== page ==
An Australian Modern Slavery Act: Its Time has Come
The drive for an Australian Modern Slavery Act received a tremendous boost with the recent visit of Kevin Hyland, the UK Independent Anti-Slavery Commissioner, to Australia.
His visit galvanised support for Australia to legislate a “Modern Slavery Act”. The primary focus of such an Act would introduce business supply chain transparency reporting on modern slavery, the creation of a filing repository and the establishment of a statutory office of an Independent Anti-Slavery Commissioner.
Commissioner Hyland’s emphasis on placing victims at the centre of our response to modern slavery was a theme that struck a chord with the large audiences at his public appearances. He strongly argued that modern slavery needs to be recognised for what it is, a serious organised crime.
The policy announcement by the Australian Labor Party of their support for robust modern slavery legislation, coming so soon after the Commissioners visit, was a welcome contribution to the growing momentum for the Australian Parliament to legislate.
The submissions to the Federal Parliamentary Committee by Australia’s largest businesses and those of the investment advisory community strongly supported the call for legislation on supply chain transparency to assist business rid modern slavery from their operations.
The overwhelming business endorsement of legislation has discredited the argument of those inside Government who sought to resist legislation by arguing that that it would be an unwelcome impost of regulation on business.
The commitment by Chris Crewther MP, the Chair of the Committee, and members from all sides of politics has demonstrated that this is not an issue of left versus right but a bipartisan endeavour in the cause of humanity.
It is widely expected that the Committee’s deliberations and report will establish a compelling case upon which Australian legislation can be designed.
The Federal Government can have great confidence that a decision to introduce legislation would be welcomed across the Parliament.
The Government’s departmental review of the UK Act supply chain reporting provisions, announced by Ministers Keenan and Bishop in November, may be a catalyst for Government action even before the Parliamentary Committee has concluded its work.
Walk Free Foundation continues to press the case for an early commitment by the Government to legislation. Their commitment and leadership on the issue more broadly means that the introduction of modern slavery legislation is a logical consequence of everything they have done domestically and internationally.
An announcement before the G20 leaders’ summit in July and before the Bali Government and Business Forum in August would enhance the Government’s credibility and legitimacy to provide leadership on modern slavery in these important international forums.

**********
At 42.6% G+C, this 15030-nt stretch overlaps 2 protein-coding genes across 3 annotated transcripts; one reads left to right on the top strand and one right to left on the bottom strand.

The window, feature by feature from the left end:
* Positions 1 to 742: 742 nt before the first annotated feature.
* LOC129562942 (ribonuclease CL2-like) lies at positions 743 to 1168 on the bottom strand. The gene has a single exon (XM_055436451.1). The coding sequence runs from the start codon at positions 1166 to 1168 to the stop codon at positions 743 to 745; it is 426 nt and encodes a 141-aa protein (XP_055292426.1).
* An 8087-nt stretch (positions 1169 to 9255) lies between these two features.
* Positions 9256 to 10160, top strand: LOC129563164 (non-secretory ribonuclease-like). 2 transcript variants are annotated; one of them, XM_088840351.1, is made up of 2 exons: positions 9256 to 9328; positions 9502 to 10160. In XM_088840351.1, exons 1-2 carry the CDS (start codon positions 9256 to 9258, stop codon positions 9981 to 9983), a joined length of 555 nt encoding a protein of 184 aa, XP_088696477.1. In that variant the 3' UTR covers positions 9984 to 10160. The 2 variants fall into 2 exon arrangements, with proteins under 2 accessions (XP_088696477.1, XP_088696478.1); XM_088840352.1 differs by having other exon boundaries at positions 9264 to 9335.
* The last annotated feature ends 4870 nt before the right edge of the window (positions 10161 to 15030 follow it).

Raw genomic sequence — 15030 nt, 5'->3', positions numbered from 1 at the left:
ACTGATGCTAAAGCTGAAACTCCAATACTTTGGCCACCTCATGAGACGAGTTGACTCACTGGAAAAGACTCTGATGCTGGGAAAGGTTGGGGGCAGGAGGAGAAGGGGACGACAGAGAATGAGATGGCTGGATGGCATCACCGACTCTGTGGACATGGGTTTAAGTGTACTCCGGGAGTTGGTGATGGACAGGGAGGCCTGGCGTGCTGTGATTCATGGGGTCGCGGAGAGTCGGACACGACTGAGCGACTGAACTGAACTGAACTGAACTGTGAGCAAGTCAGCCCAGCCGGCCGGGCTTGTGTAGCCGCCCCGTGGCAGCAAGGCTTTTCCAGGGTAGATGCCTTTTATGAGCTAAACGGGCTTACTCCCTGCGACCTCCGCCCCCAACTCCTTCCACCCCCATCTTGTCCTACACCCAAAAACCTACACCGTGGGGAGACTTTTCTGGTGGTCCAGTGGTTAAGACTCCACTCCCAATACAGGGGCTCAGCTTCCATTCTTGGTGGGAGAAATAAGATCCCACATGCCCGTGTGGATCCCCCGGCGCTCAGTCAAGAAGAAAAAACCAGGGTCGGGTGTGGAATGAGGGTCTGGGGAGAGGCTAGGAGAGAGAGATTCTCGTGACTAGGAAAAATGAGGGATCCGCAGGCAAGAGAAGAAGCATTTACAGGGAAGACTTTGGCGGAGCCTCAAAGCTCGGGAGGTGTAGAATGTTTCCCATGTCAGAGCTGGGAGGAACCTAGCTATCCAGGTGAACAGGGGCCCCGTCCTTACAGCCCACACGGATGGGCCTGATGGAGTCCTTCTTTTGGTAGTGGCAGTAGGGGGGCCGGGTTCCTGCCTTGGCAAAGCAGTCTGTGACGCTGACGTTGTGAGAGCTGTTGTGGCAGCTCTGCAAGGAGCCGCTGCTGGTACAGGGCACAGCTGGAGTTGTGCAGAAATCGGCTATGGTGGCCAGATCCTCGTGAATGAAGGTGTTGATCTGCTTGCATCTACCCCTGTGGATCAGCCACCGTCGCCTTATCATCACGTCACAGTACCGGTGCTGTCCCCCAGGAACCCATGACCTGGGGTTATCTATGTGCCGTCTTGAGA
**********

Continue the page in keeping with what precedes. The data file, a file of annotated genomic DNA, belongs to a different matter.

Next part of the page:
It appears that there may be a reluctance within government to accept the need to establish an Independent Anti-Slavery Commissioner Statutory Office in Australia.
Attorney General’s Departmental officers continue to defend the status quo, to assert their primacy in managing the National Action Plan (NAP), and maintain that the role of the consultative forum, the National Roundtable on Human Trafficking and Slavery, is an adequate policy and accountability mechanism.
This is not a view shared by the community sector, churches, business nor the Labor Party.
We acknowledge that Australia approaches this challenge from a far more advanced stage of legislative and policy development than many other countries.
An independent Office that, provided advice and recommendations to government and non-government bodies, monitored implementation of government strategy, reported to Parliament, and engaged with victims, agencies, business and civil society could do much more to mobilise Australian efforts to end modern slavery.
An Independent Anti-Slavery Commissioner would be a powerful voice for holding us all accountable.
The office would encourage greater transparency, coordination and efficient use of resources and drive outcomes, not just activities. The Anti-Slavery Commissioner would have both a domestic and international outlook, and complement the work of the DFAT Ambassador for People Smuggling and Trafficking.
The UK Commissioner has harnessed the power, status and independence of his Office to drive real engagement and change within government service delivery, the police, business and civil society. Business in the UK report that the Commissioner’s engagement with the private sector has driven up standards of minimum corporate behaviour. The activity and commitment being displayed throughout British society could not have been achieved by legislation alone or by government departmental working parties.
Walk Free Foundation is confident that an office of an Independent Anti-Slavery Commissioner is an essential element of any modern slavery legislation that would be supported by the Australian Parliament.
The reality of the suffering of so many of our fellow human beings demands we do all that we can.
The visit of Commissioner Hyland has brought attention to the momentum for action against modern slavery that is building in Australia and across the world. But momentum can be fleeting.
Walk Free Foundation believes we must seize the opportunity and act now.